So when CNN came out with an offer, I thought that I would work part-time for it and see. After I joined CNN, I realised that they hit a global audience. I was to join in to offer my perspective, try to take the reality I see in the Philippines from that cultural background and translate it for a global audience. I could also take into account the American perspective and try to explain it to the local audience.

You have also been fairly consistent with the beat that you started with. Any particular reason why?

I am still learning. I came to the Philippines because of my personal interest and then my boss at CNN asked me to widen my area of responsibility to South East Asia. It was a fascinating time to be in South East Asia because 1986 started a whole movement for democracy.

"Television is very manipulative medium. In print you need more skills to get that same kind of impact"

Now that you are also going into print, what is the difference you find between broadcast and print journalism?

Earlier, I used to think that print journalism is easier because in broadcast journalism, especially in CNN, you are on air all the time. It is minute by minute reporting. In one day, I can do eight to ten pieces. So every half hour, I am writing something. As I grew older, I really began to appreciate print for its details.

In many ways, print journalists have the luxury, which is what we don't have. But they also have so many questions to answer. The thinking process is more disciplined for print. They have to come out with far bigger, broader pictures of reality. Although it is not common, but a TV journalist also gives that bigger picture.

That is the prime reason why I stay in my region. I know the context well, I can give you the details and at the same time give you an overall view. You have to have volume to support the umbrella that you create in the beginning.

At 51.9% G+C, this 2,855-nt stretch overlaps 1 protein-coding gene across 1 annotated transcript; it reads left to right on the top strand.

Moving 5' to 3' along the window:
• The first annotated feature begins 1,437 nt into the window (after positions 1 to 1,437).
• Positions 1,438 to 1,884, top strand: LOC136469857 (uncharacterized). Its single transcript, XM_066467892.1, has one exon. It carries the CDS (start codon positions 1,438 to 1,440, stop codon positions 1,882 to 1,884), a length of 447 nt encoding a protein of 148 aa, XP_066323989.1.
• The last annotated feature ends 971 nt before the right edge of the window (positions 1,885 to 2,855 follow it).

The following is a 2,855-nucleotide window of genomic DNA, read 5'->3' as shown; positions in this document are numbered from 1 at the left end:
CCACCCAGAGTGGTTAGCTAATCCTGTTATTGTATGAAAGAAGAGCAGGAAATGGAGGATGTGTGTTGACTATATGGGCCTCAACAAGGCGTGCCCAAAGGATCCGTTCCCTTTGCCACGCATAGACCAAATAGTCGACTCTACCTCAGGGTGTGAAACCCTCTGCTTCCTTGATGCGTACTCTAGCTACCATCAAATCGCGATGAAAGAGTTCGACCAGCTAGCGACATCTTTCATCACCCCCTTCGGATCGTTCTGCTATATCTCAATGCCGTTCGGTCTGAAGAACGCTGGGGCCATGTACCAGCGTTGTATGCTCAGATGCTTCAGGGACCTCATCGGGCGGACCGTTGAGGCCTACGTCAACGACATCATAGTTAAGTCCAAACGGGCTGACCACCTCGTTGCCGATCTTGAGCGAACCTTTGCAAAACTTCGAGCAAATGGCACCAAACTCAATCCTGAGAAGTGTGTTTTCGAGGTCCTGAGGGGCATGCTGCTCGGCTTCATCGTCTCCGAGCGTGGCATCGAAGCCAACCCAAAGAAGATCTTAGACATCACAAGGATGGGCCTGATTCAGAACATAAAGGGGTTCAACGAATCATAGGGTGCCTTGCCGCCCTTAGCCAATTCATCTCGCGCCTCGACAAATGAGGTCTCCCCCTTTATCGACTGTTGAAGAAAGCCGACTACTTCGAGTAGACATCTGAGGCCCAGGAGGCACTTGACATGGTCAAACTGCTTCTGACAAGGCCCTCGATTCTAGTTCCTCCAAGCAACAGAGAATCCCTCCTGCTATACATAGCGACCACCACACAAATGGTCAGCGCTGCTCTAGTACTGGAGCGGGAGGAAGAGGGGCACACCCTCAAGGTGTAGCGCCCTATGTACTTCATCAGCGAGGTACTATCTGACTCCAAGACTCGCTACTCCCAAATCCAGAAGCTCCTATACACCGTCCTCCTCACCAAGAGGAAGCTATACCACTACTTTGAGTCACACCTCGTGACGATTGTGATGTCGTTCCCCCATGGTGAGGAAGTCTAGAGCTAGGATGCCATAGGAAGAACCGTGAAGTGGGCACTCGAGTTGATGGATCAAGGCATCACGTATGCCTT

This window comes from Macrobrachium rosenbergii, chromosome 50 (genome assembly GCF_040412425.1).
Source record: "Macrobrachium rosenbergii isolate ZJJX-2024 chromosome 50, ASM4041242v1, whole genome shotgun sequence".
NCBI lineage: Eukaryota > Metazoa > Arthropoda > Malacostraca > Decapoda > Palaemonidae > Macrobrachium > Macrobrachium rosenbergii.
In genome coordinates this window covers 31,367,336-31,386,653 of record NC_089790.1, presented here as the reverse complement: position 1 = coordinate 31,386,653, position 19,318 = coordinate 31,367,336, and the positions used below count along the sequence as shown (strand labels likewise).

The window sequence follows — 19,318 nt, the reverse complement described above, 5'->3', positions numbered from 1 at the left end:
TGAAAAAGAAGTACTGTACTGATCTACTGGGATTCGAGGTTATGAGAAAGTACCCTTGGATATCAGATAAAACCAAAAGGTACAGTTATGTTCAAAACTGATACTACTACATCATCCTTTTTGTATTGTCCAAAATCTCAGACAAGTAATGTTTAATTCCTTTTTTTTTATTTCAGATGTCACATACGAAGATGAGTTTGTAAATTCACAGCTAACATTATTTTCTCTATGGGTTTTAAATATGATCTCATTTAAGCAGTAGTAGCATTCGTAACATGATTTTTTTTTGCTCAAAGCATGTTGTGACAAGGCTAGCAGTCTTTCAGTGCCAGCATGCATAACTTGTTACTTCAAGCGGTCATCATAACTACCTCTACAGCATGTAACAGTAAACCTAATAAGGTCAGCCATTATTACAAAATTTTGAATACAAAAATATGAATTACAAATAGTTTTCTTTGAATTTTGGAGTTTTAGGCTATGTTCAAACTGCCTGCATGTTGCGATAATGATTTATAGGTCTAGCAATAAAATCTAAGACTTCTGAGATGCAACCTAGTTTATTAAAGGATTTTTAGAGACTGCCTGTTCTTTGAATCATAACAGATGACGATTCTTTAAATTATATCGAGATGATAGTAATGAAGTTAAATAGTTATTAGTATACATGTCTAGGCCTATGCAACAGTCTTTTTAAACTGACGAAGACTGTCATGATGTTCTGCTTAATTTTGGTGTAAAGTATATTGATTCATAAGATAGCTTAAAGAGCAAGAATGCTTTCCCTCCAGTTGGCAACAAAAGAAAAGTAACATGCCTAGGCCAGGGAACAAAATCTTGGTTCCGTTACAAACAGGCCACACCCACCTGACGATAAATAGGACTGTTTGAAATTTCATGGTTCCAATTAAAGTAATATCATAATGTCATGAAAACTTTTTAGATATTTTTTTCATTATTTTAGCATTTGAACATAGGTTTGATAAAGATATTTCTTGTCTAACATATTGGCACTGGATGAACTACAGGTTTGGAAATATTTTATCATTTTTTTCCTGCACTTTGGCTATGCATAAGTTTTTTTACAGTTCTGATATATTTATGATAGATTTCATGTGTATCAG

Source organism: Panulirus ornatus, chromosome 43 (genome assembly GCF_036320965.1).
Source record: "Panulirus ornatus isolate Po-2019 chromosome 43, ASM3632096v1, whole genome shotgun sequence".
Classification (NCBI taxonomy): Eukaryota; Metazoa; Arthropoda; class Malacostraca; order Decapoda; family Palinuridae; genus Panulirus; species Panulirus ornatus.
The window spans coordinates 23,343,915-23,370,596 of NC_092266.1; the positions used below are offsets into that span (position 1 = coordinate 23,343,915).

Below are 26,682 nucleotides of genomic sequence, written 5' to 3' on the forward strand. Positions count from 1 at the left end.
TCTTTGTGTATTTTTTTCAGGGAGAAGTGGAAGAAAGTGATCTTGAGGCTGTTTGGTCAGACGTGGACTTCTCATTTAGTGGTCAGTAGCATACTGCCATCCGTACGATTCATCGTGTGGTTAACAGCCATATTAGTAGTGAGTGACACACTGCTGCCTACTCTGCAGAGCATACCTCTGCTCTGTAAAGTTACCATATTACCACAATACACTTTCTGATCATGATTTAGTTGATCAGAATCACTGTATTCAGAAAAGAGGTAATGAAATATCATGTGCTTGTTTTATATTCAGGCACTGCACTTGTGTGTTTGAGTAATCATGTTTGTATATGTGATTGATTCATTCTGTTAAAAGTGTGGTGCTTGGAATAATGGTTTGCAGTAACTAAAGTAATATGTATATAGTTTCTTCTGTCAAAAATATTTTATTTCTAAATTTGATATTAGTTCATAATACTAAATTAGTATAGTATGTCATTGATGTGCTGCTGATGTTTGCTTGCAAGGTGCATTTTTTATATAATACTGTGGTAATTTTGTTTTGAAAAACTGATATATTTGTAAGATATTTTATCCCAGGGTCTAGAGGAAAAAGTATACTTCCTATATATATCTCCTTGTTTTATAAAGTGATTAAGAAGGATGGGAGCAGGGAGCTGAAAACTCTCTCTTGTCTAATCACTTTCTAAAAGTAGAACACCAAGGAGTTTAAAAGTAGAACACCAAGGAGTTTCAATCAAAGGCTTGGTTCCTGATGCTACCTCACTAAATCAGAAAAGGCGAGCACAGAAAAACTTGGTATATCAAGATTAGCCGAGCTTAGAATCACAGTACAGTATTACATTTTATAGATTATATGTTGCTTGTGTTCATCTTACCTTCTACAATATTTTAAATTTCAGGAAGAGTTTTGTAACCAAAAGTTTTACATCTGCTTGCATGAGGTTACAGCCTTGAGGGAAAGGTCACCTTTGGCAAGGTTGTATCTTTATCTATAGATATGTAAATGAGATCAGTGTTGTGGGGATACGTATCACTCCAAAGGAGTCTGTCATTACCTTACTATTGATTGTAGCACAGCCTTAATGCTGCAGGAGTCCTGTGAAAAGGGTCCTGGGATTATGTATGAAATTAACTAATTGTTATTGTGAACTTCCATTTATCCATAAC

Within a two minute TV piece, you should be able to tell the entire story with just one sentence and a still. Of course you have the tricks of the medium, the advantages of sets and sound, the feel, which is something that you can only describe in print but can't feel. That's the impact of television.

Both media have their strengths and weaknesses and the strength of television is the immediacy of it and the emotions. It is a very manipulative medium. In print, you need more skills to get that same kind of impact.

What about the ethics of journalism?

Firstly, I would never talk about an off the record story. It's anathema. As a journalist, you die if you do it. Journalists who let go their source cannot retain their credibility.

In countries that I work, Indonesia for example, few people really tell you what is going on. If I burn the source, I wouldn't be able to work there.

The primary thing is that you need to protect your source and secondly, you need to be accurate. One source isn't enough, you definitely need to counter check. I need to check out the source more than one time before I put anything on air.

For example, during the War on terrorism story, I worked with intelligence documents. I made sure that there were at least three different sources from two different countries to back my story. Because even though they are interrogation reports of the terrorists cross-checked in custody, there is a chance that the guy could be lying. What is the credibility of the source?

What are the essential requisites of a broadcast journalist?